Poking Holes in the Insulation

Most of us live in an insular society – we function quite well within our little worlds. Our daily routines keep us secure and when life throws us off a bit, our insulation allows us enough security to deal with the changes. This is certainly true in my chosen profession. I am blessed to work in a community that cares about education and supports what we do.

I received a brief visit into a very different world last month when Harold Martin School was visited by ten school administrators from Vietnam. They are participants in the International Visitor Leadership Programsponsored locally by the NH World Affairs Council in Durham with involvement from the US State Department. The Principals are all from Ho Chi Minh City and their goal is to examine educational systems in other countries and bring back their wisdom to Vietnam. As someone who grew up as a boy during the Vietnam War, it’s heartening to see our counties work together so smoothly. The description written by the program for the visitors says:

You will be hosted at the Harold Martin School in Hopkinton New Hampshire to speak with their Principal.  This is a local elementary school that is one of the nicer schools in New Hampshire.  (Isn’t that nice?-Bill) Discussions here will focus on the role of a Principal, how he runs his school, and what is expected of him.  Also, if time allows, a tour of the school can be arranged.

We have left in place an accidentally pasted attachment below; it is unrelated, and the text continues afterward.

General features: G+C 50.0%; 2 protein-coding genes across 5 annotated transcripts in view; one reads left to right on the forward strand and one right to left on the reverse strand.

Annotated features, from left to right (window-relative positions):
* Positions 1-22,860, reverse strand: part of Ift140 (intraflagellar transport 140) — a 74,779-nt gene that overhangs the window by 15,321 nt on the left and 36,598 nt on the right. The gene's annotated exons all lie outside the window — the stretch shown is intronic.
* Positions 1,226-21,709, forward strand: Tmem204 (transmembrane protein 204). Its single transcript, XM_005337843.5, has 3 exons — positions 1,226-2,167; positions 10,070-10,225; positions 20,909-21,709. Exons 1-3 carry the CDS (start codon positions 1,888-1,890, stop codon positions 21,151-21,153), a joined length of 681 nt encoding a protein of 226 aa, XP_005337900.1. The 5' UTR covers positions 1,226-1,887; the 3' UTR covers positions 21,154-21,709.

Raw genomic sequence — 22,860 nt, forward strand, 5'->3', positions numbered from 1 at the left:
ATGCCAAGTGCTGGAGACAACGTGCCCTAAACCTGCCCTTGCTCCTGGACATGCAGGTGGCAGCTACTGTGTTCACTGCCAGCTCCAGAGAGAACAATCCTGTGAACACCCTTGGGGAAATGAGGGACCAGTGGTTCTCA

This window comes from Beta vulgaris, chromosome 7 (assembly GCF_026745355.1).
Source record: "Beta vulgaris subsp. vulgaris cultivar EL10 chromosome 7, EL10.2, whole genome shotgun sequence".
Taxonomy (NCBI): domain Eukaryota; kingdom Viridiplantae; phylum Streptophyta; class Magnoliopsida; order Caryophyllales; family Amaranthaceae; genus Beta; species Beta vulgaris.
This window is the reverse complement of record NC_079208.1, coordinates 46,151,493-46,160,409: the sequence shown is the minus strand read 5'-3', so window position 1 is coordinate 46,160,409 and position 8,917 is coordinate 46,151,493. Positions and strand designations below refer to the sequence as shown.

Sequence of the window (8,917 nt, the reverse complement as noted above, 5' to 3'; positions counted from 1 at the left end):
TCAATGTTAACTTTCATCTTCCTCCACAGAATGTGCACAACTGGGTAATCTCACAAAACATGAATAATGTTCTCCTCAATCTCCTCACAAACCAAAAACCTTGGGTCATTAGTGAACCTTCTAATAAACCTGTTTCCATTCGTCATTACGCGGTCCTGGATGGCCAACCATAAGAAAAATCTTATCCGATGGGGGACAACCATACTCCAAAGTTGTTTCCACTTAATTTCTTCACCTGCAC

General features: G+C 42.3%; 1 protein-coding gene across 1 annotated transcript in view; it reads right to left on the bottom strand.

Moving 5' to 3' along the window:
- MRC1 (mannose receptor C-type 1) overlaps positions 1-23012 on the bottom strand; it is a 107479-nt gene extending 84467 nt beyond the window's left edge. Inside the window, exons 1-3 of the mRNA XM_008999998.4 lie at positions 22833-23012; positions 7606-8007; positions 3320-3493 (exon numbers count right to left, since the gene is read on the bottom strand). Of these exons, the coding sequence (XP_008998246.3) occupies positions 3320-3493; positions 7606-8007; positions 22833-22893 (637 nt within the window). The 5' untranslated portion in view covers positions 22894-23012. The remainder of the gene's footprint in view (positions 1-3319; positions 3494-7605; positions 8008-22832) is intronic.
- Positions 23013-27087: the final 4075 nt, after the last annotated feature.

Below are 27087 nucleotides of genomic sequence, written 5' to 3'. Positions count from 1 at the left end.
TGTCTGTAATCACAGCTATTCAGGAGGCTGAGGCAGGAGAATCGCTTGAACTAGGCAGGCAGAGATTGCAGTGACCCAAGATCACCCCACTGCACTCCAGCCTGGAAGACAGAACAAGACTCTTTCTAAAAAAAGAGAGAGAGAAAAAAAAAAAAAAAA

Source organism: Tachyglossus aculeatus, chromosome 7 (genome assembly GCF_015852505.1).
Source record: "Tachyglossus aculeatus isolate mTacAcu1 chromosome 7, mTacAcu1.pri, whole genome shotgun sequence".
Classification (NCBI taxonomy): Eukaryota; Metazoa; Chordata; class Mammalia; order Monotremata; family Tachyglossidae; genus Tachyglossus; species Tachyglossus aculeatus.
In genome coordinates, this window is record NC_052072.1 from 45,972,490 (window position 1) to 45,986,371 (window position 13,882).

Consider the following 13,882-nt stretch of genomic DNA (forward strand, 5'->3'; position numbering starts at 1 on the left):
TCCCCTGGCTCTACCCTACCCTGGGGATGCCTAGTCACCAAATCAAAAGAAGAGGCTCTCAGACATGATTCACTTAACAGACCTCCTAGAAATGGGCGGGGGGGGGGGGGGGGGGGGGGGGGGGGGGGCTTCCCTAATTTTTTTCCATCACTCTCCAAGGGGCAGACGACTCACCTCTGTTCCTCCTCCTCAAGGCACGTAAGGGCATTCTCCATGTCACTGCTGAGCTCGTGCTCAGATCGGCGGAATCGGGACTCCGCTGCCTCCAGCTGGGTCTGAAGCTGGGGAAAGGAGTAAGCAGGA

When the Principals arrived, it was clear that none of them spoke English (and I only speak a modicum of Vietnamese 🙂 ) so they arrived with two interpreters and a bluetooth wireless system. They asked questions in Vietnamese, the interpreter would translate for me and then as I started answering back, the interpreter expertly spoke into his microphone so that the Principals could hear the translation. The questions primarily centered on teacher supervision. They wanted to know about unions, improving teaching practice, and they were curious about the role of state and federal government in education.

Of course, I was trying to glean what I could from their Vietnam experience. I did discover that class size averaged about 40 students per class, even in elementary schools. I received two gifts from the group of 10, a yearbook of sorts from one of the schools and a beautiful wood relief model (pictured) of their Department of Education.

A few of the Principals extended an invitation to me to visit their schools and retreat from my insulation. The reality is that I could probably learn more in a brief visit than in the scores of journals and books that I attempt to devour. Social media has certainly poked holes in the insulation, but nothing would replace feet on the ground in Ho Chi Minh.

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